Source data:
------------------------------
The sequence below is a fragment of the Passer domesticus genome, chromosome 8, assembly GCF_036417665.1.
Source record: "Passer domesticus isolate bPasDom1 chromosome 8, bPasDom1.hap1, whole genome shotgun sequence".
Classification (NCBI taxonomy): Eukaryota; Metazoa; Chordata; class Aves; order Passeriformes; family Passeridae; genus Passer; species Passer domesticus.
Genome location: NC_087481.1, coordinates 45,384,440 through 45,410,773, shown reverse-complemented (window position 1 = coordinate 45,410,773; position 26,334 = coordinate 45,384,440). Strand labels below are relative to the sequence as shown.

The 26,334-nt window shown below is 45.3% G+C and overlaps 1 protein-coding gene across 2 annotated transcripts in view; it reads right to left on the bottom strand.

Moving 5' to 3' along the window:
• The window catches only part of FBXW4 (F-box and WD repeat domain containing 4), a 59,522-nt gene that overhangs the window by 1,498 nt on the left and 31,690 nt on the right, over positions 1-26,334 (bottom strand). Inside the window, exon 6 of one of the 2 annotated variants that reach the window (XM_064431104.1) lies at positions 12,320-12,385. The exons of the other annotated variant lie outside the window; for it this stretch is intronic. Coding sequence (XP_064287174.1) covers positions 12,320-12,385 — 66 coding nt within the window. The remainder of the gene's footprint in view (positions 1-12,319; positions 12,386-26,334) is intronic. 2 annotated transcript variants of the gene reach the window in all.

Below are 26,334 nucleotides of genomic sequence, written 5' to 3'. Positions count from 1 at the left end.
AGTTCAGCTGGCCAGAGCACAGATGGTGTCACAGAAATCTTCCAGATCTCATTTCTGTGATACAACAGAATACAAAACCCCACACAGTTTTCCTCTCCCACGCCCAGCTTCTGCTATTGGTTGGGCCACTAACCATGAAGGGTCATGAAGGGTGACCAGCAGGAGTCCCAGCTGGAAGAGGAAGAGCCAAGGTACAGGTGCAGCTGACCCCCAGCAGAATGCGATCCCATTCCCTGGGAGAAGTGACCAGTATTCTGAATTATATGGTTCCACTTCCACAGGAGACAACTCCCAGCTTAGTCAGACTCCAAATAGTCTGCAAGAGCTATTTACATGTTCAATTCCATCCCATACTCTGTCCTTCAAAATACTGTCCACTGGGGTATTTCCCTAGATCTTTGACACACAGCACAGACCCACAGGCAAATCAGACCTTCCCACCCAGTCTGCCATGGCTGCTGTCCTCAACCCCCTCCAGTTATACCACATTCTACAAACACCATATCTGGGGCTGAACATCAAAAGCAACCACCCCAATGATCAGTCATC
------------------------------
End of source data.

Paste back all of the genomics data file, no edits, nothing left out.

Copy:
The sequence below is a fragment of the Passer domesticus genome, chromosome 8, assembly GCF_036417665.1.
Source record: "Passer domesticus isolate bPasDom1 chromosome 8, bPasDom1.hap1, whole genome shotgun sequence".
Classification (NCBI taxonomy): Eukaryota; Metazoa; Chordata; class Aves; order Passeriformes; family Passeridae; genus Passer; species Passer domesticus.
Genome location: NC_087481.1, coordinates 45,384,440 through 45,410,773, shown reverse-complemented (window position 1 = coordinate 45,410,773; position 26,334 = coordinate 45,384,440). Strand labels below are relative to the sequence as shown.

The 26,334-nt window shown below is 45.3% G+C and overlaps 1 protein-coding gene across 2 annotated transcripts in view; it reads right to left on the bottom strand.

Moving 5' to 3' along the window:
• The window catches only part of FBXW4 (F-box and WD repeat domain containing 4), a 59,522-nt gene that overhangs the window by 1,498 nt on the left and 31,690 nt on the right, over positions 1-26,334 (bottom strand). Inside the window, exon 6 of one of the 2 annotated variants that reach the window (XM_064431104.1) lies at positions 12,320-12,385. The exons of the other annotated variant lie outside the window; for it this stretch is intronic. Coding sequence (XP_064287174.1) covers positions 12,320-12,385 — 66 coding nt within the window. The remainder of the gene's footprint in view (positions 1-12,319; positions 12,386-26,334) is intronic. 2 annotated transcript variants of the gene reach the window in all.

Below are 26,334 nucleotides of genomic sequence, written 5' to 3'. Positions count from 1 at the left end.
AGTTCAGCTGGCCAGAGCACAGATGGTGTCACAGAAATCTTCCAGATCTCATTTCTGTGATACAACAGAATACAAAACCCCACACAGTTTTCCTCTCCCACGCCCAGCTTCTGCTATTGGTTGGGCCACTAACCATGAAGGGTCATGAAGGGTGACCAGCAGGAGTCCCAGCTGGAAGAGGAAGAGCCAAGGTACAGGTGCAGCTGACCCCCAGCAGAATGCGATCCCATTCCCTGGGAGAAGTGACCAGTATTCTGAATTATATGGTTCCACTTCCACAGGAGACAACTCCCAGCTTAGTCAGACTCCAAATAGTCTGCAAGAGCTATTTACATGTTCAATTCCATCCCATACTCTGTCCTTCAAAATACTGTCCACTGGGGTATTTCCCTAGATCTTTGACACACAGCACAGACCCACAGGCAAATCAGACCTTCCCACCCAGTCTGCCATGGCTGCTGTCCTCAACCCCCTCCAGTTATACCACATTCTACAAACACCATATCTGGGGCTGAACATCAAAAGCAACCACCCCAATGATCAGTCATC